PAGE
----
By Josh Staph
Although MLB pioneer Larry Doby was a man of few words, his actions and achievements spoke volumes. In 1947, Larry became the first African American to play in the American League. But before his groundbreaking career could take off, World War II intensified, and Larry enlisted in the Navy. He was shipped out to Mogmog, an island in the South Pacific, where he was assigned to a segregated unit that served a level below white soldiers, many of whom he had captained on the diamond in high school and college.
Undeterred by this racial discrimination, Larry made it his mission to maintain his baseball skills while stationed on the island. To stay in shape, he worked out with Mickey Vernon, a white Major Leaguer. When their daily assignments were complete, Larry and Mickey grabbed their gloves, bat and a ball, found an open patch of land and worked on their game.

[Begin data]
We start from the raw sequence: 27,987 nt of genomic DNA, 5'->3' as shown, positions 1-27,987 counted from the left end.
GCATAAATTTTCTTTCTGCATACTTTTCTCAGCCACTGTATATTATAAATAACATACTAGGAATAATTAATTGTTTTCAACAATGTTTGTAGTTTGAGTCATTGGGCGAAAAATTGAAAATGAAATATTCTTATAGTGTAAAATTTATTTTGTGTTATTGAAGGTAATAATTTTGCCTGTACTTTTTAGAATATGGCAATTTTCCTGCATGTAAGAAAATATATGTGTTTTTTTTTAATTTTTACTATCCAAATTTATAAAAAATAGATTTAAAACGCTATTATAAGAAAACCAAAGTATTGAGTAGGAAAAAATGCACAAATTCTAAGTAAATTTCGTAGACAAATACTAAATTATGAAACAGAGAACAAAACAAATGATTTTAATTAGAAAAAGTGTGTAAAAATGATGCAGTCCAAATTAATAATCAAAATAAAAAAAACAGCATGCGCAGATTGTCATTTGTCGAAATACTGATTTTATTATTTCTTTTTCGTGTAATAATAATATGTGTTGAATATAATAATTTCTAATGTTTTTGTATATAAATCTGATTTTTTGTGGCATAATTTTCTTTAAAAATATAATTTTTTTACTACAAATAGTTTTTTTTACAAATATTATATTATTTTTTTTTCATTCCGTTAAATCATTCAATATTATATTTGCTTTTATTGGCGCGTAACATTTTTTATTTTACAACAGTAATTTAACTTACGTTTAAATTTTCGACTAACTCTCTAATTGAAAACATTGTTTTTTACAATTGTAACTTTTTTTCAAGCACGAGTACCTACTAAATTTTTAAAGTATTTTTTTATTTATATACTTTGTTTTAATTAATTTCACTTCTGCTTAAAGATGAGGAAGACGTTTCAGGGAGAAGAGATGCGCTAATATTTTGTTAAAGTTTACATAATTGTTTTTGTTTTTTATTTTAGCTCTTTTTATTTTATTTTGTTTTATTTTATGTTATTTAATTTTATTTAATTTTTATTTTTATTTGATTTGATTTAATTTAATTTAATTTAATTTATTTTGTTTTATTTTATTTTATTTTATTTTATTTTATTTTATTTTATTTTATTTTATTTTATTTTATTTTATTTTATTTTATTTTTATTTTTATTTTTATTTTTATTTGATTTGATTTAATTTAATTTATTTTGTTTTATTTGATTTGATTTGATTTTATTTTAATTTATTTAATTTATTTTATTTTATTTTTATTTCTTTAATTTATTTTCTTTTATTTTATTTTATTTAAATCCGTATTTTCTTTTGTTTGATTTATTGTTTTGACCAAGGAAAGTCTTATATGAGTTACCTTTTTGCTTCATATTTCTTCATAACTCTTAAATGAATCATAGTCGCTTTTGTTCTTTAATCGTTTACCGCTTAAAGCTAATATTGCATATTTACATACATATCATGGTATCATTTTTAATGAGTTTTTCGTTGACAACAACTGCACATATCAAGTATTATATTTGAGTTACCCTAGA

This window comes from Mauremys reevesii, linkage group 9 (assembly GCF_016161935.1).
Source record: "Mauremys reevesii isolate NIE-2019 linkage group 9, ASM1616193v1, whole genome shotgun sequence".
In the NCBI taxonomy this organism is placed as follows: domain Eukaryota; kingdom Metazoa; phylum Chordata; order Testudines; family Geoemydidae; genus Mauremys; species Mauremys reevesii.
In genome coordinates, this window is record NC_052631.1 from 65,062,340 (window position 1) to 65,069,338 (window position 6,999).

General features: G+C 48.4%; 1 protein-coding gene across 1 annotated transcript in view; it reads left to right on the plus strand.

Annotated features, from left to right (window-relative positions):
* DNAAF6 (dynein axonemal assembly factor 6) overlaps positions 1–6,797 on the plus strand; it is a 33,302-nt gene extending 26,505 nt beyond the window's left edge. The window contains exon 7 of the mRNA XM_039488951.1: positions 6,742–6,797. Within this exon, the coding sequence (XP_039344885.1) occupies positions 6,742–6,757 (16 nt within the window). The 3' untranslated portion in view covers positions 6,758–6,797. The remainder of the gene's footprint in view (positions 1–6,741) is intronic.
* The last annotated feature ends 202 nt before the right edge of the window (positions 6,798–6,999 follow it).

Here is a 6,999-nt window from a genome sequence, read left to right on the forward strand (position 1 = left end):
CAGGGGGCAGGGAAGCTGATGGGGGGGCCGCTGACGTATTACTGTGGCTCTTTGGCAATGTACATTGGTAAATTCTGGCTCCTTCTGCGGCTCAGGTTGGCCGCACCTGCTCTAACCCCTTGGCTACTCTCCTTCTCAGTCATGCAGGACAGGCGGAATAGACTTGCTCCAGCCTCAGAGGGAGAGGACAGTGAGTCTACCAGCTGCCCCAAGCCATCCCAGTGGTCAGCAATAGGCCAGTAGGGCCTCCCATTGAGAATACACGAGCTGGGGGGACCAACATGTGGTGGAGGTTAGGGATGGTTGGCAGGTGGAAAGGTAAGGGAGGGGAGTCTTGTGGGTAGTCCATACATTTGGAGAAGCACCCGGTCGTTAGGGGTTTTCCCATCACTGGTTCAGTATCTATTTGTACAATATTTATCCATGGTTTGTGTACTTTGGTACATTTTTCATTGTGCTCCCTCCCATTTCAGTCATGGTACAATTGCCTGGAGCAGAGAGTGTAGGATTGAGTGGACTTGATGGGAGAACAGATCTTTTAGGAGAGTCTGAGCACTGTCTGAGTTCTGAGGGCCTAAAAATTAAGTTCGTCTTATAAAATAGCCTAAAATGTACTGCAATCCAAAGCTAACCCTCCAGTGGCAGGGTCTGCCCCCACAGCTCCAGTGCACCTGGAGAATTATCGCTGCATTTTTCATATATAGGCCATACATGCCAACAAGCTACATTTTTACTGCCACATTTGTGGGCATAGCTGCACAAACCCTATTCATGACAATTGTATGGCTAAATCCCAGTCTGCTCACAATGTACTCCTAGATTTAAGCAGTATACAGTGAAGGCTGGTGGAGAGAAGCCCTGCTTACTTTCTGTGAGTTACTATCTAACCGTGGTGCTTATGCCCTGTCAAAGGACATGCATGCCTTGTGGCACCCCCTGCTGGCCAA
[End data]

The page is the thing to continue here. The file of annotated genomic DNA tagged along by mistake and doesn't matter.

When Larry came home, he rejoined the Newark Eagles of the Negro National League. Shortly thereafter, he caught the attention of Cleveland Indians boss Bill Veeck, who invited him to join the club. Belting more than 250 home runs, Doby led the Tribe to two pennants during the Yankee-dominated baseball era. Although he was one of the best all-around players in the game, Larry was known mostly for his clutch hitting.
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